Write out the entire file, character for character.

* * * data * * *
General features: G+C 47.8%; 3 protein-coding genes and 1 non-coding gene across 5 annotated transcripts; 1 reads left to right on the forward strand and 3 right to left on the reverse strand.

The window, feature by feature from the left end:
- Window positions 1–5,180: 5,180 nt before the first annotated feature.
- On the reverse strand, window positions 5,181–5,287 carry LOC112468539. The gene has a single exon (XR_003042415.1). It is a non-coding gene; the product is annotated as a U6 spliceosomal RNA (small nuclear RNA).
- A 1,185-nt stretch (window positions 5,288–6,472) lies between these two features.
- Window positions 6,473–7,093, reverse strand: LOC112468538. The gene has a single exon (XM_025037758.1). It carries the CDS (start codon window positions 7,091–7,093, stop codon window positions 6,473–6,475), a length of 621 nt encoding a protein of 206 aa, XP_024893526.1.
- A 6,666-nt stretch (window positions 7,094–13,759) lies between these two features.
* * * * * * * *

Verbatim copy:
General features: G+C 47.8%; 3 protein-coding genes and 1 non-coding gene across 5 annotated transcripts; 1 reads left to right on the forward strand and 3 right to left on the reverse strand.

The window, feature by feature from the left end:
- Window positions 1–5,180: 5,180 nt before the first annotated feature.
- On the reverse strand, window positions 5,181–5,287 carry LOC112468539. The gene has a single exon (XR_003042415.1). It is a non-coding gene; the product is annotated as a U6 spliceosomal RNA (small nuclear RNA).
- A 1,185-nt stretch (window positions 5,288–6,472) lies between these two features.
- Window positions 6,473–7,093, reverse strand: LOC112468538. The gene has a single exon (XM_025037758.1). It carries the CDS (start codon window positions 7,091–7,093, stop codon window positions 6,473–6,475), a length of 621 nt encoding a protein of 206 aa, XP_024893526.1.
- A 6,666-nt stretch (window positions 7,094–13,759) lies between these two features.